Resynchronization Therapy

In some patients who have developed a condition called heart failure the conduction of electrical signals from the right side of the heart to the left side of the heart becomes disturbed. This can result in a very disorganized and inefficient beating of the heart where both sides of the heart beat independently. Studies have shown that these patients can greatly benefit from a special type of pacemaker device called a biventricular pacemaker.

This device is similar in makeup to the pacemaker devices described above. The leads however are implanted in both the left and right ventricles. The device’s role is to restore the coordination of the heart beat in the left and right sides of the heart.

Implantable Cardioverter Defibrillator (ICD)

As described in FAQ section, the irregular heart beat called ventricular fibrillation is a potentially fatal arrhythmia if it is not treated within minutes of its onset. The main treatment is defibrillation or cardioversion and is usually performed by applying a large electrical voltage to the patient’s chest. This large external electrical impulse has the effect of overwhelming the electrical pathways in the heart and thereby resets the normal electrical rhythm of the heart. This effectively stops the chaotic electrical short circuit that resulted in the ventricular fibrillation.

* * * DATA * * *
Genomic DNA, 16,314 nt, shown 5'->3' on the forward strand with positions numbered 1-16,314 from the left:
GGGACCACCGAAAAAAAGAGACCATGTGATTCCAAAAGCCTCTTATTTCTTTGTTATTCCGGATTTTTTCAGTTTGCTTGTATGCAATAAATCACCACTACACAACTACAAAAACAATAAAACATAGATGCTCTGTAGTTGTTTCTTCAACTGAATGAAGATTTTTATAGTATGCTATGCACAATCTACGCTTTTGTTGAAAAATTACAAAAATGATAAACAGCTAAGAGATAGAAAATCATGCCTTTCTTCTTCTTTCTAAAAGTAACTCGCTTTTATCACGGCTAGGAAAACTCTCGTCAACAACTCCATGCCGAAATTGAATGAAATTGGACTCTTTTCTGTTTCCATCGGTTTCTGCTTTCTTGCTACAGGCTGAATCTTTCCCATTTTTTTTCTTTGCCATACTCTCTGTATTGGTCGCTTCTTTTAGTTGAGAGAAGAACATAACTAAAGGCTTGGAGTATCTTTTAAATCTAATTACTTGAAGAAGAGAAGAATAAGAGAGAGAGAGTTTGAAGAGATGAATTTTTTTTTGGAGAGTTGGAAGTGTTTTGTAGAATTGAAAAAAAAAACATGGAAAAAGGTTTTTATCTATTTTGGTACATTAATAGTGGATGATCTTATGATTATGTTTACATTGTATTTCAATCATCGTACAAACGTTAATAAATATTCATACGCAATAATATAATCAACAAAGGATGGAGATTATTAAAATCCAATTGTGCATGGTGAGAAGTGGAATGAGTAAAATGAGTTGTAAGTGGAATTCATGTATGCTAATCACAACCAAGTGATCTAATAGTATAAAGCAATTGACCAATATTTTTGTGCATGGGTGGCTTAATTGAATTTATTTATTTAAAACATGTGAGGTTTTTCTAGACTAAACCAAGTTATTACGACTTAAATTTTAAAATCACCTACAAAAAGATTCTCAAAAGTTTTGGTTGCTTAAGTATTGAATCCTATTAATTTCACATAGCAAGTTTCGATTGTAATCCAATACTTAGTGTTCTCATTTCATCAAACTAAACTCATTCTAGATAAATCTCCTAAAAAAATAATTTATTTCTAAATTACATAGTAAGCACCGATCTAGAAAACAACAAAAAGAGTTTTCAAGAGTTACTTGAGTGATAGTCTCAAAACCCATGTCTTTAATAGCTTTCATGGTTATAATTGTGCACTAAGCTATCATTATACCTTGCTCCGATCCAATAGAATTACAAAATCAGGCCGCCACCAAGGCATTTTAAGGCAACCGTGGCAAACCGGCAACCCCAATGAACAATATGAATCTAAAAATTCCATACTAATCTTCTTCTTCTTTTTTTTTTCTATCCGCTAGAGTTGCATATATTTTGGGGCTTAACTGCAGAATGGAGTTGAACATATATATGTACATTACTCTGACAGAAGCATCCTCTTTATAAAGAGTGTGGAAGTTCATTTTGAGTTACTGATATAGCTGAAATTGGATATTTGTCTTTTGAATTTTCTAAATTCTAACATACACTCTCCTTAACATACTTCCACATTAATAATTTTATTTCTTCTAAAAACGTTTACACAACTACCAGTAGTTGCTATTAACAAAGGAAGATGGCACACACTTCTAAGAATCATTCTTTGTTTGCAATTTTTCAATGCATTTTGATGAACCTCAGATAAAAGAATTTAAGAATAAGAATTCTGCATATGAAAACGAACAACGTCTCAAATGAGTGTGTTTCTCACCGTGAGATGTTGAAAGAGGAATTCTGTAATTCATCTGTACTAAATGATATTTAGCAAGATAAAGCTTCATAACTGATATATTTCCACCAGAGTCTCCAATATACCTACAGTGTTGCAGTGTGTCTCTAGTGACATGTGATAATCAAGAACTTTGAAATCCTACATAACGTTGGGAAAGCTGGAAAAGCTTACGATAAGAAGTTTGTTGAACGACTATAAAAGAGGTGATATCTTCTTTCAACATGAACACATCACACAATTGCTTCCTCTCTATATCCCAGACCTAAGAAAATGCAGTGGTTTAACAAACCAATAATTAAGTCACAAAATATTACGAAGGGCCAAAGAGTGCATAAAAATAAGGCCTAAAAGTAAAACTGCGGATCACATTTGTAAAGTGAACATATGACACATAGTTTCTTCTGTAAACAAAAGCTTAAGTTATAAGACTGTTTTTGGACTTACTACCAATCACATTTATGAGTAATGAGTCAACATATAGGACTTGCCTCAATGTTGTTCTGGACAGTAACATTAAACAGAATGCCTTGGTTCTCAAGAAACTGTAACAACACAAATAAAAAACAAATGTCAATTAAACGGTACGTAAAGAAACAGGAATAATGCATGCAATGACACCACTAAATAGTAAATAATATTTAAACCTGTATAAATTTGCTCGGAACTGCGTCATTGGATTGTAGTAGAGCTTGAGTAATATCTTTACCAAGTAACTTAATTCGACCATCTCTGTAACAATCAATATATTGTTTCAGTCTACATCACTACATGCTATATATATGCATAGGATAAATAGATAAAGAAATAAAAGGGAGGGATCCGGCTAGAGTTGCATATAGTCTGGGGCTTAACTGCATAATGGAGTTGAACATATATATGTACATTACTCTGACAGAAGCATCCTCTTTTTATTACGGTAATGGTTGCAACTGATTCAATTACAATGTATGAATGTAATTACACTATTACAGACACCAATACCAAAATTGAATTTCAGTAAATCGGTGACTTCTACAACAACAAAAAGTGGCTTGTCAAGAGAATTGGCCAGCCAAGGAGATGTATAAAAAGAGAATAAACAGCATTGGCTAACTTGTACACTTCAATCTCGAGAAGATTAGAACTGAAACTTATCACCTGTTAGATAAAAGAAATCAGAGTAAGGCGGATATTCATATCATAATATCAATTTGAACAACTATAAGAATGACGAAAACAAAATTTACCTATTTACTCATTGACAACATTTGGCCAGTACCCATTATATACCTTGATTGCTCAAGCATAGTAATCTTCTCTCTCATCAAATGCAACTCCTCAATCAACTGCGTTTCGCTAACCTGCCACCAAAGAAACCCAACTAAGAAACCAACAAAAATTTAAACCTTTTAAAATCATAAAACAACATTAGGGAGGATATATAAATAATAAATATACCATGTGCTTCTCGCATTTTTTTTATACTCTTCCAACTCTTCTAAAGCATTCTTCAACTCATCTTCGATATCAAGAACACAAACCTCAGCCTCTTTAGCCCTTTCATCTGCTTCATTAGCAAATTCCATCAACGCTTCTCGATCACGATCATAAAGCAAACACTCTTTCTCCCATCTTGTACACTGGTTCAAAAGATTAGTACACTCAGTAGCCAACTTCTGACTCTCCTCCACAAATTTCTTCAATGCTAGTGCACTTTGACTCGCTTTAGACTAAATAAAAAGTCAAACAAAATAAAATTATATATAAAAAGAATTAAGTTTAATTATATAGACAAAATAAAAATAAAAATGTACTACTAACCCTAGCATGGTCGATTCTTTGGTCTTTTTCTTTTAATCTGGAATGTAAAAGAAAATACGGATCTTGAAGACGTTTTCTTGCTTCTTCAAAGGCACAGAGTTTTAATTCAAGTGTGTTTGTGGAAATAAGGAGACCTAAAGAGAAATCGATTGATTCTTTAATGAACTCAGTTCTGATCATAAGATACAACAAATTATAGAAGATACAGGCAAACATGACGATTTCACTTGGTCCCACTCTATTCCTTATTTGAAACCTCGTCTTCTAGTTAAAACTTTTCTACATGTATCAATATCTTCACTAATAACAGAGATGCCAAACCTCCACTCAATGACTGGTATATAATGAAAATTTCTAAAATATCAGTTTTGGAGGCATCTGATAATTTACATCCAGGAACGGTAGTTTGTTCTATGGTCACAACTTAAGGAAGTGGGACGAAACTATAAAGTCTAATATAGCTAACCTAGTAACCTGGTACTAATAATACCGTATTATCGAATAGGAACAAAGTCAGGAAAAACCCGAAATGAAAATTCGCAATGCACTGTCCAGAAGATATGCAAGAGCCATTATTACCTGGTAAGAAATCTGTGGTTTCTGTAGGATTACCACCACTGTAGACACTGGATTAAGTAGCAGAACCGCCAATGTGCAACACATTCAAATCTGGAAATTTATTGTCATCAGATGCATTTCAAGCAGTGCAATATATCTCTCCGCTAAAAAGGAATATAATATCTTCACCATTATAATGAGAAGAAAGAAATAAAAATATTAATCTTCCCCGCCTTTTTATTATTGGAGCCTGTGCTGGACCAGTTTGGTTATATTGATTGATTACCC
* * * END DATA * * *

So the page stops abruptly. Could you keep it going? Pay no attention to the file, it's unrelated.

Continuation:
The problem is however that the underlying condition of the heart is still the same and therefore the ventricular fibrillation may recur.

In such patients who are at risk for recurrent ventricular fibrillation there is now an implantable device called an implantable cardioverter defibrillator (ICD) which can save the patient’s life. The implanted ICD senses the fibrillation event and automatically providing an electrical voltage directly to the patient’s heart thereby restoring a more normal heart beat.

The ICD device is slightly larger than a pacemaker though modern versions are almost the same size. It is implanted in a Cath lab in a similar procedure to that described for the pacemaker above.